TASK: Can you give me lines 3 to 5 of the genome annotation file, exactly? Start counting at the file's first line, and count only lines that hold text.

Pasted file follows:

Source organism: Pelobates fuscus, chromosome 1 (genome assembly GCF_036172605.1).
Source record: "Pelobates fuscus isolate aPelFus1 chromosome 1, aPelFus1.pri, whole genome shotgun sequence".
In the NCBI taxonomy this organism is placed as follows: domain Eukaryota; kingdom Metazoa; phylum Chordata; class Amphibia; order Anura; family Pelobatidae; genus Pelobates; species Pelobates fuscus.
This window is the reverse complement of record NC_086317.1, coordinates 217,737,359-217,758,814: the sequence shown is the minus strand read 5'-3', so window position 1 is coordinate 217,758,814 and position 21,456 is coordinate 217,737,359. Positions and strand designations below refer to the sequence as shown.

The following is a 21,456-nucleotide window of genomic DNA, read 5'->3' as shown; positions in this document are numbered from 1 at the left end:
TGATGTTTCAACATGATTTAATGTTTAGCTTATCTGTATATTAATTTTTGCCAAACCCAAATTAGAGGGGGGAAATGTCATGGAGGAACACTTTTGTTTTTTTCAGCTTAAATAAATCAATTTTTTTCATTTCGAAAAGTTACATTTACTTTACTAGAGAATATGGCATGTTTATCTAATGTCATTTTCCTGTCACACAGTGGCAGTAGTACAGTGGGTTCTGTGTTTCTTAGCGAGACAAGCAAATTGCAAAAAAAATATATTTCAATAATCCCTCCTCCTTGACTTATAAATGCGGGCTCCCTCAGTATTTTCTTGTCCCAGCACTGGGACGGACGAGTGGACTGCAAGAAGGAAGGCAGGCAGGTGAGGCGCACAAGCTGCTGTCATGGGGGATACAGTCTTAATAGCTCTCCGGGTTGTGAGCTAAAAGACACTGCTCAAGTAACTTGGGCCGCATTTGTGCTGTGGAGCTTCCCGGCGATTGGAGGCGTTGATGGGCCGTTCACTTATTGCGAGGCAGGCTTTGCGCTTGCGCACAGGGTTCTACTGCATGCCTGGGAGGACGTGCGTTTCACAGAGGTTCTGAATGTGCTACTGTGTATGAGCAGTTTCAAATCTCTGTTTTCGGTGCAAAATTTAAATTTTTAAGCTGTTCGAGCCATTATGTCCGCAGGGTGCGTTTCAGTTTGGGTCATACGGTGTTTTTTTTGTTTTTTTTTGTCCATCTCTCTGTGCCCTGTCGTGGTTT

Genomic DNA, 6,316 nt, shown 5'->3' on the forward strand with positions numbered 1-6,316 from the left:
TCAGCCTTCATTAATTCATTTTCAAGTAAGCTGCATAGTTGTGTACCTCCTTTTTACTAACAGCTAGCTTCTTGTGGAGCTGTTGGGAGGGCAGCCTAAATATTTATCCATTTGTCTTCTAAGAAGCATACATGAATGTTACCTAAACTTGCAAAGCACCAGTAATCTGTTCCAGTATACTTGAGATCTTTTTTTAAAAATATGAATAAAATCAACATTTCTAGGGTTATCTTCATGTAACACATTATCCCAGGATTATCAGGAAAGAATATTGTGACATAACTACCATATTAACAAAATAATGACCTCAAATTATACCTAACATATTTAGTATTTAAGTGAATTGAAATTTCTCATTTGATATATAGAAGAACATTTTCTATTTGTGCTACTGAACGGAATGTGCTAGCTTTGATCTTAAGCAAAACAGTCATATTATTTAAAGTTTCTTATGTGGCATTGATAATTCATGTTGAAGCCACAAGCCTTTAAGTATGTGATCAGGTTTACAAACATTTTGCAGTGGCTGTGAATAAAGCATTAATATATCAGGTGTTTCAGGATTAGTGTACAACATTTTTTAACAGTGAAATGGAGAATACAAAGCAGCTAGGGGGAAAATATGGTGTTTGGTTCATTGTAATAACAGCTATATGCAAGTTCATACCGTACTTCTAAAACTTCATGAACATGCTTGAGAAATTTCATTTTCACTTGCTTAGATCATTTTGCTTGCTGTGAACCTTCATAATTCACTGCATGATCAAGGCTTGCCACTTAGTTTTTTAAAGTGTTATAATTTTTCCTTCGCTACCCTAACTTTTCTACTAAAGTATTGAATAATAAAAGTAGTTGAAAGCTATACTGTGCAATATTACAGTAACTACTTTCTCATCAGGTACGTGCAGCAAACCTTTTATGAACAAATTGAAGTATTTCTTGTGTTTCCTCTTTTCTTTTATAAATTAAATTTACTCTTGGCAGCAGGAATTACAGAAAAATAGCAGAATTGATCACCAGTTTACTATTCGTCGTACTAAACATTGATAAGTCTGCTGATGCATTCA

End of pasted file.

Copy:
In the NCBI taxonomy this organism is placed as follows: domain Eukaryota; kingdom Metazoa; phylum Chordata; class Amphibia; order Anura; family Pelobatidae; genus Pelobates; species Pelobates fuscus.
This window is the reverse complement of record NC_086317.1, coordinates 217,737,359-217,758,814: the sequence shown is the minus strand read 5'-3', so window position 1 is coordinate 217,758,814 and position 21,456 is coordinate 217,737,359. Positions and strand designations below refer to the sequence as shown.

The following is a 21,456-nucleotide window of genomic DNA, read 5'->3' as shown; positions in this document are numbered from 1 at the left end: